Medium term ideas included overland paths, crosswalk with a median (located at Williston Road), whimsical crosswalks, curb radii reduction, pedestrian refuge islands, a sidewalk on White Street and Airport Parkway and a boardwalk on Centennial Brook.

Long term suggestions included realignment of Airport Drive, joint connection of Elizabeth and Patrick Streets to Airport Parkway, and protected bike lanes on White Street and Patchen Street

Committee member Kim Robison also suggested adding strategically-placed bus shelters to the list.

Civic Enhancements Update

Carole Schlessinger and Skip Smallridge of Crosby, Schlessinger, and Smallridge LLC (CSS) shared recommendations for civic enhancements.

Neighborhood Gateway/Welcome signs: Several locations were suggested; implementation involves working with the city to determine preferred locations on publically-owned land and design/fabrication/installation of signs. Cost estimate: $7,500 each, $15,000 with lighting. Conner said depending on the materials, the city is able to secure a better deal (close to $2,000 each).

Pedestrian-scale lighting on White Street: this ties into the transportation recommendation of installing a second sidewalk on White Street. Implementation would require going through the city for approval, and the cost estimates run from $650,000-$850.000. A rendering of lights with 60-foot spacing from pole to pole the length of White Street on both sides of the street was shown.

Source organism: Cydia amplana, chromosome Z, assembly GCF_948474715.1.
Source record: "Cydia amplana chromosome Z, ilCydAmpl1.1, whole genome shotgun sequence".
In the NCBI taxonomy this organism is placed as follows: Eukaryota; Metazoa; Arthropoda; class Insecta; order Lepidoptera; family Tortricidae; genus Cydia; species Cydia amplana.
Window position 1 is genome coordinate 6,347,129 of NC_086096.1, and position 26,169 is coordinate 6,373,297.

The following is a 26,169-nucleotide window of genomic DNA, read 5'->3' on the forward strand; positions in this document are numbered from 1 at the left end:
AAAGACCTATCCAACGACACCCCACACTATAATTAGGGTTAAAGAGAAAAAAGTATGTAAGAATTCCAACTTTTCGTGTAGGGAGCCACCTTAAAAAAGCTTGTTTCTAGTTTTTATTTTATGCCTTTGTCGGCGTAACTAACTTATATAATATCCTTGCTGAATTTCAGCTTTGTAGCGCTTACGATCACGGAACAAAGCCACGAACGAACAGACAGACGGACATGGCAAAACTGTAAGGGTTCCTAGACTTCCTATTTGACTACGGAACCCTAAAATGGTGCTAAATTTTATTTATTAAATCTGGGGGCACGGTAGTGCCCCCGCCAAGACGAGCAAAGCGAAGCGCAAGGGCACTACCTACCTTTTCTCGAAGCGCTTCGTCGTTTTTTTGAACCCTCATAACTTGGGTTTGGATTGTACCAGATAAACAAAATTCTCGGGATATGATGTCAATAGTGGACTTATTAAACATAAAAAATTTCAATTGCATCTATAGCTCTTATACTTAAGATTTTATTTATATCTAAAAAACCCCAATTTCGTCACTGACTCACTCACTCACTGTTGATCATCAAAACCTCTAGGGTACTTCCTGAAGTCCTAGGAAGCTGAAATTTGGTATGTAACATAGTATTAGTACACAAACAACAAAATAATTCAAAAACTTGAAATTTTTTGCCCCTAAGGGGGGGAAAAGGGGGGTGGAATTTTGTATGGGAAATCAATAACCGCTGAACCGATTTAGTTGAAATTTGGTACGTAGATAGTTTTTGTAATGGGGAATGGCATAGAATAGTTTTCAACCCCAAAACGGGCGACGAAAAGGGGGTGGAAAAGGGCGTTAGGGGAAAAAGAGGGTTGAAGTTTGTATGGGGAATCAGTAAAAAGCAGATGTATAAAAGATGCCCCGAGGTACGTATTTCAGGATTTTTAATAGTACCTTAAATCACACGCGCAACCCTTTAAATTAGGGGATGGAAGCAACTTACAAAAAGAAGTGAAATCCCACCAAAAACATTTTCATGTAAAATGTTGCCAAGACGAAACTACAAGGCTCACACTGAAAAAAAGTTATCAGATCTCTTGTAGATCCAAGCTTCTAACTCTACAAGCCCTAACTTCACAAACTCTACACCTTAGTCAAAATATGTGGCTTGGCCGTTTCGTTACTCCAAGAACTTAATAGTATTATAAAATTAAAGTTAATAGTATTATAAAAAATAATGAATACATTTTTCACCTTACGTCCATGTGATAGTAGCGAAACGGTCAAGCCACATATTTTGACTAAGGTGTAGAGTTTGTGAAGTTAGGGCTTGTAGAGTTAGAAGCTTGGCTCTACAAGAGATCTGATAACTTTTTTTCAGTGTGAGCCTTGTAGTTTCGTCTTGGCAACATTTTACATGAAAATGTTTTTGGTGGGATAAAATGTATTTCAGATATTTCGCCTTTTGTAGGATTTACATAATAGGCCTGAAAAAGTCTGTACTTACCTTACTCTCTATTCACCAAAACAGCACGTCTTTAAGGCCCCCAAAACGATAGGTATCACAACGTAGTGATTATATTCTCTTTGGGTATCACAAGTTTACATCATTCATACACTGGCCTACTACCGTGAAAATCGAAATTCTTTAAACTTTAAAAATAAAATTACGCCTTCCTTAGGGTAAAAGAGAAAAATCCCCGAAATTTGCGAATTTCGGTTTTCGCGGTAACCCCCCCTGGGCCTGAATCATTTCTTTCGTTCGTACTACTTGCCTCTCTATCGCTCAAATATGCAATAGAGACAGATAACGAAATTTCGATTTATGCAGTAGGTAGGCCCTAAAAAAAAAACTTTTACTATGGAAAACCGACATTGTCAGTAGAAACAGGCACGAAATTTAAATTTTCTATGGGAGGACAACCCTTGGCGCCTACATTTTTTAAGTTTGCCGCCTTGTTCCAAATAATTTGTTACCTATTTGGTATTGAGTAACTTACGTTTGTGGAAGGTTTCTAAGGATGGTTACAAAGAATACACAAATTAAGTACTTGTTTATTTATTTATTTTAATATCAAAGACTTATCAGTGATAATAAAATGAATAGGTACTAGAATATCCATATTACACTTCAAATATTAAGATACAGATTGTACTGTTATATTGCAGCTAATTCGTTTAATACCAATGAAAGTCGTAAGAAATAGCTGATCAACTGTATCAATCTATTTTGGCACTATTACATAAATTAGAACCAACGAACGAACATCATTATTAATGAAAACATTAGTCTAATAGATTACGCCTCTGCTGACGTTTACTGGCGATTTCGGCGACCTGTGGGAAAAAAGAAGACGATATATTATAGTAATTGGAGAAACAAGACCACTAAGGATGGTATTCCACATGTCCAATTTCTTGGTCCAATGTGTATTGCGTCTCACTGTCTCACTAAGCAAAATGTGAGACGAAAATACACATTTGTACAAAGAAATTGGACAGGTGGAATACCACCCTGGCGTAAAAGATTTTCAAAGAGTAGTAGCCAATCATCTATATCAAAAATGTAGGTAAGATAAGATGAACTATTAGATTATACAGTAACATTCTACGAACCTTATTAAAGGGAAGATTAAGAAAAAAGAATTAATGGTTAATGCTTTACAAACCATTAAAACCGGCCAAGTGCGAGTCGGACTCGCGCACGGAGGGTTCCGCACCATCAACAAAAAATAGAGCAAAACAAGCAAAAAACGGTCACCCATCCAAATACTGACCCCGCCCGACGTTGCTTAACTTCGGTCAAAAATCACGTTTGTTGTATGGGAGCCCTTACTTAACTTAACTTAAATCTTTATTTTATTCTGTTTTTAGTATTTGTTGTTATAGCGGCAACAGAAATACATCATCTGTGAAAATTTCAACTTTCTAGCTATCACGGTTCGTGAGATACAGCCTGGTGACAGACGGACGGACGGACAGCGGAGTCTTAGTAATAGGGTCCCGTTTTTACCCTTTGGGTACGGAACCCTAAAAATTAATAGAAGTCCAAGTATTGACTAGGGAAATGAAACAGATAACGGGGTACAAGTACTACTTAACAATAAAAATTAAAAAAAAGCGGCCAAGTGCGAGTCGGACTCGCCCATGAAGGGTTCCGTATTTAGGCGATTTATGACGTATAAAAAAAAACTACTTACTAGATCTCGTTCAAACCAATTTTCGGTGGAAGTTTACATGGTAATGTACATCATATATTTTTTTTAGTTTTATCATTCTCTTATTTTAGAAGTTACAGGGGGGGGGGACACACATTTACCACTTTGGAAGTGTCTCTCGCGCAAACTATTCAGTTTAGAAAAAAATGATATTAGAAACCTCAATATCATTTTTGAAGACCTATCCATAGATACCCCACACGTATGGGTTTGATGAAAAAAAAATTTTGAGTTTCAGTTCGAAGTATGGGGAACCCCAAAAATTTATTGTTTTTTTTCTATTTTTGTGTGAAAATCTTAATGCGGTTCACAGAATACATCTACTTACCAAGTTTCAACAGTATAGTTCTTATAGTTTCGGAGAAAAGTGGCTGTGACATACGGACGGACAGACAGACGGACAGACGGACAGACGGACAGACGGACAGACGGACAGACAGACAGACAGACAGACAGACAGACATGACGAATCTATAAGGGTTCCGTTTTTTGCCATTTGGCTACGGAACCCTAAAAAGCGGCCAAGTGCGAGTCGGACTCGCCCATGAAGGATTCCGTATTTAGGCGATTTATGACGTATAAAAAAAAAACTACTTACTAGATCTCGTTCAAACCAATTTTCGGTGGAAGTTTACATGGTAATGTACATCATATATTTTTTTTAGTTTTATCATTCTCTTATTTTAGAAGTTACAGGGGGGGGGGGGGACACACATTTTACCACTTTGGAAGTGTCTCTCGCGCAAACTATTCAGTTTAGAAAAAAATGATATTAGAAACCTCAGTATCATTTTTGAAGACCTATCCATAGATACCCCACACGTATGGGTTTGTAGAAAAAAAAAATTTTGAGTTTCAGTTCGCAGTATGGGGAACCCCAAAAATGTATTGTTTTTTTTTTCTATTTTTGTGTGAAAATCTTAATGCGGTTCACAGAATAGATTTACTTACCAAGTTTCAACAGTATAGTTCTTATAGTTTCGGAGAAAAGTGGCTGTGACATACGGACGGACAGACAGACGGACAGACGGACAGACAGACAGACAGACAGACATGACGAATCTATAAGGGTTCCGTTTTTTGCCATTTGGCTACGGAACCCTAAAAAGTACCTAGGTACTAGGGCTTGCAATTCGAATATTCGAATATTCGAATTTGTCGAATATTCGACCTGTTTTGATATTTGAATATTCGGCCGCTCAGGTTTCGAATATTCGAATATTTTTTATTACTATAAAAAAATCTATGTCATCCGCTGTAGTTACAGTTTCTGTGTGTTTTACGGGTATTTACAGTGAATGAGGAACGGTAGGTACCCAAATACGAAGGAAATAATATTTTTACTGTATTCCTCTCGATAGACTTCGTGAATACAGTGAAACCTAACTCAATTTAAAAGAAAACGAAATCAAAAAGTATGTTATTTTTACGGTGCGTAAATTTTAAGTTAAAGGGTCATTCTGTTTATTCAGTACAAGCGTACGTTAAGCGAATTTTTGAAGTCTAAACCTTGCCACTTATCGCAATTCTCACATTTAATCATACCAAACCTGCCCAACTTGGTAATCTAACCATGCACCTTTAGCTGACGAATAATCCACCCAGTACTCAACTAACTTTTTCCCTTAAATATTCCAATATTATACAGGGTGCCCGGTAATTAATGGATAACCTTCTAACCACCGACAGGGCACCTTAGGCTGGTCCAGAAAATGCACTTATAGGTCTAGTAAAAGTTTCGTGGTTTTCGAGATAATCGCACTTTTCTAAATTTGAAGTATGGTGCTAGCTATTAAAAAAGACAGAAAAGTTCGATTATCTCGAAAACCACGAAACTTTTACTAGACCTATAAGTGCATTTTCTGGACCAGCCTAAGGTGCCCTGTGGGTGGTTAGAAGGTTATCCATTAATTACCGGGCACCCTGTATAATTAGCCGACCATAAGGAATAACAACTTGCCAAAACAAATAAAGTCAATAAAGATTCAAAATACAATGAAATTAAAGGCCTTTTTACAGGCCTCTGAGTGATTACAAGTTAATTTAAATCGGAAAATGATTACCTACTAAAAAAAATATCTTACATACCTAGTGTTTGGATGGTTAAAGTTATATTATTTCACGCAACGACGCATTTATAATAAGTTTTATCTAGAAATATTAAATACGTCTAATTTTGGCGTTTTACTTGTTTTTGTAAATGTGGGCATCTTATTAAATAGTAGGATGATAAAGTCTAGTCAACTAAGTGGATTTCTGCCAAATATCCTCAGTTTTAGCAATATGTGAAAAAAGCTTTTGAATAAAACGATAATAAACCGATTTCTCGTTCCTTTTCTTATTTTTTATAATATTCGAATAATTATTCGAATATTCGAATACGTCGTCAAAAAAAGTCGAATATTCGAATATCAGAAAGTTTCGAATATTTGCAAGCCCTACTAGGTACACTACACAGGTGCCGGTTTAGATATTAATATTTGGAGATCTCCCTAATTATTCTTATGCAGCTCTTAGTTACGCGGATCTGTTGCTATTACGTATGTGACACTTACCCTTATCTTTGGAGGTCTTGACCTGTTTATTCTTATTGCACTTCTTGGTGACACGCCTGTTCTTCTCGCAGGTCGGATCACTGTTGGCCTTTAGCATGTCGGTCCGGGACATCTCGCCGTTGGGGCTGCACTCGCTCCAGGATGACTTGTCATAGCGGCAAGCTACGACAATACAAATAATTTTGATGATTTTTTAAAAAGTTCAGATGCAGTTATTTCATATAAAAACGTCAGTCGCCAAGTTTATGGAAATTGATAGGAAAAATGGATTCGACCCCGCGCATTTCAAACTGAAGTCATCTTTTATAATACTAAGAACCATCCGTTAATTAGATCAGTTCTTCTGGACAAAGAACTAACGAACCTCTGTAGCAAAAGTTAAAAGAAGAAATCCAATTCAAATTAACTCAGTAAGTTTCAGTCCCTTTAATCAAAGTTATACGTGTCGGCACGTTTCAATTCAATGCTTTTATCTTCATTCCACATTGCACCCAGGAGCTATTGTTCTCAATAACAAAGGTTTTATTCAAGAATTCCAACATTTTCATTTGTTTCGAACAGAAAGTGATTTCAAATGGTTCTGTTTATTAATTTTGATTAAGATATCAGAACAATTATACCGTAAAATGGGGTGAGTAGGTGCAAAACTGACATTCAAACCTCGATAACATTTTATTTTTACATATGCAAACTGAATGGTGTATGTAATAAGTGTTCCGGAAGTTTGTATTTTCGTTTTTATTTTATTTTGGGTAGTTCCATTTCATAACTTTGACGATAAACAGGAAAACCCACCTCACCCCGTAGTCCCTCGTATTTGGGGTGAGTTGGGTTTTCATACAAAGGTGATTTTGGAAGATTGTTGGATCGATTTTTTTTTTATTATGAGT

Amend zoning regulations to allow for front porches up to 12 feet: This helps strengthen a sense of community, Schlessinger said. The draft zoning amendment would have to come before the planning commission and subsequently the city council before adoption is considered.

Allow for fences and hedges at the property line with planting within public right of way: This would require individual property owners to have license agreement with the city.

Maintain Access to scenic views: benches and pocket park/viewing areas would be provided at key locations and would be developed as part of a multi-use path.